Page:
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kitchen-wench (III. ii. 95); the gossips' feast (V. i. 406); Pentecost (IV. i. 1); and the Priory or Abbey (the names with Shakespeare are synonymous) in Act v.-beyond doubt the Priory of Holywell, near which Shakespeare lived and worked. "The melancholy vale, the place of death and sorry execution" (V. i. 120) may stand for Wapping, the usual place of execution for pirates and rovers at low water mark. The intense interest felt in London in the fortunes of Henry of Navarre has already been referred to.

But perhaps the most extraordinary of these references to contemporary London life and manners are the wellknown allusions to English law and procedure, particularly in the fourth act of the play.

The much-debated question of the extent and significance of Shakespeare's knowledge of law as exhibited in his plays and poems is too extensive to be fully dealt with in this place; especially as it is hoped to deal exhaustively with the question elsewhere. With this question is involved certain points about Shakespeare's biography, notably the manner in which his life was spent during the latter years of his residence or presumed residence at Stratford, as well as those immediately succeeding his arrival in London and the commencement of his great career as actor and dramatist.

Malone, himself a barrister, in his edition of 1790 was probably the first to moot the theory that part of Shakespeare's youth was spent in an attorney's office. He observes that Shakespeare's "knowledge of legal terms is not merely such as might be acquired by the casual observation of even his all-comprehending mind; it has the appearance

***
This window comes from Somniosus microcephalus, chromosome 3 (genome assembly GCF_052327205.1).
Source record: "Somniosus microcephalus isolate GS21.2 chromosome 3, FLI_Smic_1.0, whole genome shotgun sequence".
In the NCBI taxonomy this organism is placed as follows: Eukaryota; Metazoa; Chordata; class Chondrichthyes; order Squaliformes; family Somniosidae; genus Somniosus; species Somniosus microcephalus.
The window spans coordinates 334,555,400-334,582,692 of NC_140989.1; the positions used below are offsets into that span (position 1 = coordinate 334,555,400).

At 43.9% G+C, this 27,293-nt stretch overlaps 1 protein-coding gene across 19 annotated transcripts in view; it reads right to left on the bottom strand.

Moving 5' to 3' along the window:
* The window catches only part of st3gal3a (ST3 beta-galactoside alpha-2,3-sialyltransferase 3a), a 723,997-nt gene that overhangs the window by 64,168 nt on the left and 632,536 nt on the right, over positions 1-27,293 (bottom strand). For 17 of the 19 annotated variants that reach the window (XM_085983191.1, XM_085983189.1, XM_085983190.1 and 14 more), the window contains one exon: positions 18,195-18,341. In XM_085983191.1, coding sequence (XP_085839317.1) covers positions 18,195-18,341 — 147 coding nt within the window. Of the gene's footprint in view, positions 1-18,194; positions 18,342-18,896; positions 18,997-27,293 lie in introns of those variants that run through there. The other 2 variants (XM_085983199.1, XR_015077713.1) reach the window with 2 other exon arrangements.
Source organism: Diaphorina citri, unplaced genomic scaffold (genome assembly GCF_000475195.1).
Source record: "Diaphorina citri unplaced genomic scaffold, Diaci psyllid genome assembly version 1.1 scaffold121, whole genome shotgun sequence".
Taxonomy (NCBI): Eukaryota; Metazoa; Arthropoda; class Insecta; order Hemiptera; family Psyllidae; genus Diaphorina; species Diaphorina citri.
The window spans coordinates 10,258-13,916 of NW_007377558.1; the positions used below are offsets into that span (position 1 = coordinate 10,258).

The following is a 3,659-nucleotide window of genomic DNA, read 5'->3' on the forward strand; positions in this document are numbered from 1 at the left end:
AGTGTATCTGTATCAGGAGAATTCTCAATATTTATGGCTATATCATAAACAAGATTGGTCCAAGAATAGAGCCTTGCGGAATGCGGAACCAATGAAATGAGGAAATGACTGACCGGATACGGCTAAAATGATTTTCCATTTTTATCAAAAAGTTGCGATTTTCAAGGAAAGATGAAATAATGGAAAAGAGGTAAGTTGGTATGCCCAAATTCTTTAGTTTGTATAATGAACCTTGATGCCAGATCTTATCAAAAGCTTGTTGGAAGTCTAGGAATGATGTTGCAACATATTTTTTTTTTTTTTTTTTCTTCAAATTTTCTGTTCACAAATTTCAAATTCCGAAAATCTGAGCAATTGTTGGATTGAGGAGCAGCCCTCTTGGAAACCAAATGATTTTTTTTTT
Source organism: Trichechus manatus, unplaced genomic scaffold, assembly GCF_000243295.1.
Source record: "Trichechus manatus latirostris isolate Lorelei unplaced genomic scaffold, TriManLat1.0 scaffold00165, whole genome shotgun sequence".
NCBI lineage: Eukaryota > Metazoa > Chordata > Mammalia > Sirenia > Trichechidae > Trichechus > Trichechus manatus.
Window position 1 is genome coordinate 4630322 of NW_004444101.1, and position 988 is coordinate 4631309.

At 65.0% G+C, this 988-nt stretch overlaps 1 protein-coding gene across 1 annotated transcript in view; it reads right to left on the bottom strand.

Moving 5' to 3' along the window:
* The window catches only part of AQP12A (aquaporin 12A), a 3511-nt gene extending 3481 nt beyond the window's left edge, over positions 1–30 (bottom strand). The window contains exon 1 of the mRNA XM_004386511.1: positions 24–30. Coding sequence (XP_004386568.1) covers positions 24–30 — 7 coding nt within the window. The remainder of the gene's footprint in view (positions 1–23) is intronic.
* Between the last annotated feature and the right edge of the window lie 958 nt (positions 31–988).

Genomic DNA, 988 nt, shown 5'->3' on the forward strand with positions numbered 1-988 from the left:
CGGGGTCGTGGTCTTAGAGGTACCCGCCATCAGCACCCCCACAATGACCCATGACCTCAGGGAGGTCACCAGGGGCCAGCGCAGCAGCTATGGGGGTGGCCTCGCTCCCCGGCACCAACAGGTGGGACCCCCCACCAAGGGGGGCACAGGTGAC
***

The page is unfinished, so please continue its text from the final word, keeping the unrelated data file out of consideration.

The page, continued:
of technical skill; and he is so fond of displaying it on all occasions, that I suspect he was early initiated in at least the forms of law, and was employed, while he yet remained at Stratford, in the office of some country attorney, who was at the same time a petty conveyancer, and perhaps also the seneschal of some manor court." "The technical language of the law," says Grant White, "runs from his pen as part of his vocabulary and parcel of his thought" "genius, though it reveals general and particular truths, and facilitates all acquirement, does not impart facts or the knowledge of technical terms." These quotations may stand as most fitly expressing the views of the many authorities who suppose that Shakespeare must have had some kind of legal training. On the other hand certain opponents of the hypothesis suggest that Shakespeare after he came to London may have attended the courts and frequented the society of lawyers; or that owing to his father having been engaged in legal transactions the son may have gleaned the knowledge of legal technicalities which he stored in his memory and afterwards reproduced in his plays and poems. But the whole internal evidence of the plays, and especially of the poems, is dead against this latter theory, not so much the weight of each individual reference as the weight of the accumulated mass which shows the law to have been "part and parcel" of his intellectual equipment. One of the most astonishing features of the case is the fact that there are not far from 150 legal references in the poems and sonnets alone; ie., within the compass of about 5000 lines of verse. Not to speak of the extreme improbability of Shakespeare having any spare time to devote to the